The House I Live In is a carefully woven documentary that attempts to explain why the land of the free currently has a higher percentage of its population behind bars than any other country. It reports that the vast majority of those inside are there on drug related charges and since 1971, over $1 trillion has been spent on drug law enforcement, prosecution and incarceration. However, rather than remedy the issue, Nixon’s ‘War on Drugs’ has lead to the creation of an underclass for whom the drug business is practically the only viable economy. Whole communities of all ethnicities that are being demonized, marginalized and neglected by those charged with their welfare.
Jarecki even goes as far to liken this underclass to the way Hitler viewed German Jews in the run up to the holocaust. Although, at first, this may appear a touch sensationalistic, The House I live In is much more than one man raging against the machine. Emotive language is sparse and the candid views of convicts, police officers, prison guards, dealers and judges are evenly used throughout. In particular, The Wire creator, David Simon, injects passionate yet articulate sound bites that compliment the film’s message without stealing the show. Meanwhile, Jarecki’s narration punctuates the reflections of those interviewed and has seductive quality – his voice uncannily similar to dulcet tones of Alec Baldwin.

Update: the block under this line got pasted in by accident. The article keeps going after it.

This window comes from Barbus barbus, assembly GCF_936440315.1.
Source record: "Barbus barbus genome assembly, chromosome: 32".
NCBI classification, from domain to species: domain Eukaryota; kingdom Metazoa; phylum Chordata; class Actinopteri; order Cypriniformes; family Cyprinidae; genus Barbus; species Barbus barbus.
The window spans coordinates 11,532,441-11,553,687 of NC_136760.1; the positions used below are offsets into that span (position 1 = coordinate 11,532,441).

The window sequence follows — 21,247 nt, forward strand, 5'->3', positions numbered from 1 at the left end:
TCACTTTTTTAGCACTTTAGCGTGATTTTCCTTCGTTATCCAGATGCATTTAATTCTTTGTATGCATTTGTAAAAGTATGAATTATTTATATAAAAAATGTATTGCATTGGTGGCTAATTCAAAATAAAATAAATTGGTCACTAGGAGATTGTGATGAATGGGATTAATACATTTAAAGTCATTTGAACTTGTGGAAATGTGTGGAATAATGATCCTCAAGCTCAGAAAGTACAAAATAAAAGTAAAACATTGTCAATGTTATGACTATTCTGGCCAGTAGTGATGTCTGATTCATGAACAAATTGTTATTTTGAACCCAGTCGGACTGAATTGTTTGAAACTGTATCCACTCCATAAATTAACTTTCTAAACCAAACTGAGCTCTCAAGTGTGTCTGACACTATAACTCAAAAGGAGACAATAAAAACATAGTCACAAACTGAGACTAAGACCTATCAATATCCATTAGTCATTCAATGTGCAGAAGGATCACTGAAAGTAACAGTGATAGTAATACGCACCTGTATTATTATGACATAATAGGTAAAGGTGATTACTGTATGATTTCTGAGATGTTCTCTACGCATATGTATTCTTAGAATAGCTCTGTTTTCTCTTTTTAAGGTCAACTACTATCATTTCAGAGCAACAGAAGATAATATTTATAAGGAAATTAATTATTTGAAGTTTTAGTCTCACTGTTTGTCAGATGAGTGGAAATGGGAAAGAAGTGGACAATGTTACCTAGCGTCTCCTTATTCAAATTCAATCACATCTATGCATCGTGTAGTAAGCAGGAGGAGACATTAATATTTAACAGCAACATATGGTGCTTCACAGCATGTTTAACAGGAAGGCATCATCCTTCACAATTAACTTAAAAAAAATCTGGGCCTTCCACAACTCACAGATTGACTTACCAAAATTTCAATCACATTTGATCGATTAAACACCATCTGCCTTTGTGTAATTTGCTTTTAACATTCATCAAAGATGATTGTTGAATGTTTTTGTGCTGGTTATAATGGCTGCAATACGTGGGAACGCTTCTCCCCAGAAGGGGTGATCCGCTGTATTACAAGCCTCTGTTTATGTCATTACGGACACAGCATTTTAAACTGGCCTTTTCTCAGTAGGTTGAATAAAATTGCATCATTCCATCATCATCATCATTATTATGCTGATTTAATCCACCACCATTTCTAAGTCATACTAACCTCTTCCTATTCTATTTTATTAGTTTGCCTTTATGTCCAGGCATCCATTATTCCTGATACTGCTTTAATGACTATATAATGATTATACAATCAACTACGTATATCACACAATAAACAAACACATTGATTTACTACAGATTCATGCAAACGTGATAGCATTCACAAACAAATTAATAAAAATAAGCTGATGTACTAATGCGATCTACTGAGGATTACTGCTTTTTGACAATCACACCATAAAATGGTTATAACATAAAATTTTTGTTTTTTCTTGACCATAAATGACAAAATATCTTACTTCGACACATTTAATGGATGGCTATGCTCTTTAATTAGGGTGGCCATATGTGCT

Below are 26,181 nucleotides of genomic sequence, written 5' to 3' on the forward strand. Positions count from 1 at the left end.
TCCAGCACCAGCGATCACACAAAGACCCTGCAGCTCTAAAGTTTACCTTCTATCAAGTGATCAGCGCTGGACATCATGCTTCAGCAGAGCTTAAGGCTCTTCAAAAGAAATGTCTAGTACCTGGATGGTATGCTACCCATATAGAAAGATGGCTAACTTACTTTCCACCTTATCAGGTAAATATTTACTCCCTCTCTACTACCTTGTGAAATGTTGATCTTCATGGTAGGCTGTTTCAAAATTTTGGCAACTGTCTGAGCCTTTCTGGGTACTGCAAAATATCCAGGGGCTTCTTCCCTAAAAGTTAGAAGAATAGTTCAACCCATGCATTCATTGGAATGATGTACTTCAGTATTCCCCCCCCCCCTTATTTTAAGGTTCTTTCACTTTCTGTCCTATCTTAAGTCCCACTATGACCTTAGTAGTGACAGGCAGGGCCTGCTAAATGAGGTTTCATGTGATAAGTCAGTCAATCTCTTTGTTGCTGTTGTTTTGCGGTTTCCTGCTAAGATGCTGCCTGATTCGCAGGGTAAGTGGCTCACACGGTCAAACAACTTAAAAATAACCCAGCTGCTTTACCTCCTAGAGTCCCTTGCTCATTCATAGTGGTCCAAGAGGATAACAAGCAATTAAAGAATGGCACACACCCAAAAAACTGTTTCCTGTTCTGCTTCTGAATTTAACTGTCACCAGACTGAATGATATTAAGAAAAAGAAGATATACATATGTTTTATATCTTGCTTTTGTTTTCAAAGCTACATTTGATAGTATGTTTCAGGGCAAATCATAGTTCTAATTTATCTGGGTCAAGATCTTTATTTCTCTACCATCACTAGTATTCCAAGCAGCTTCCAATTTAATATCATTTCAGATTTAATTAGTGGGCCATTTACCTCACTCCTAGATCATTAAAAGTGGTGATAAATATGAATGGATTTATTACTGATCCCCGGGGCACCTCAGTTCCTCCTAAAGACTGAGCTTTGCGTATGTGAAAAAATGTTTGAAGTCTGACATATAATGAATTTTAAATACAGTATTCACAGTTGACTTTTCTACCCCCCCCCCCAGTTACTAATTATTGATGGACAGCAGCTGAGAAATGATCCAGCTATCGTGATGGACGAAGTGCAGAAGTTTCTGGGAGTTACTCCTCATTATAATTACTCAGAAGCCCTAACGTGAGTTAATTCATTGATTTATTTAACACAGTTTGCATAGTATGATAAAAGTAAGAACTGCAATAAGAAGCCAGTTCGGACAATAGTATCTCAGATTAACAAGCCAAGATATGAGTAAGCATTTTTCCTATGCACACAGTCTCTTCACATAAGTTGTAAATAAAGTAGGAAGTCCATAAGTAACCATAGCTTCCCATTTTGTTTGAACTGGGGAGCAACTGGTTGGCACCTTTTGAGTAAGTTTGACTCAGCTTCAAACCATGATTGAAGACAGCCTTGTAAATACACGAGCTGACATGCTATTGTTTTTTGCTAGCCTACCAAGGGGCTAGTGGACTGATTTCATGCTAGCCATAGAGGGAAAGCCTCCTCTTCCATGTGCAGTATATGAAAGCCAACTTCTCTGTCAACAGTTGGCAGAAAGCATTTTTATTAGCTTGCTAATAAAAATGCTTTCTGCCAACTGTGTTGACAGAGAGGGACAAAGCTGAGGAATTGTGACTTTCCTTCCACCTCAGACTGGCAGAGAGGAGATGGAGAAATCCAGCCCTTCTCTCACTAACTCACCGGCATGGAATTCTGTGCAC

The real success of the film is the mixture of the micro and the macro and brings home the realization that we are all essentially a product of our environment. If you are raised in a world where survival is more of a concern the number of twitter followers you have, it soon becomes clear why the dealers do what they do.
Ultimately, no solutions are offered for how the system could change but that seems to be the point. Instead , The House I Live In serves to stimulate debate, which in turn, will eventually lead to a solution. Thus, the real question is how far will a country built on freedom and democracy sink before policy makers acknowledge the ‘War on Drugs’ is over? We Lost.
There are documentaries, there are good documentaries and then there is this documentary, which, hyperbole aside, could be one of the most important pieces of non-fiction to come out of the US in recent times. No wonder it won the Grand Jury Prize at Sundance this year.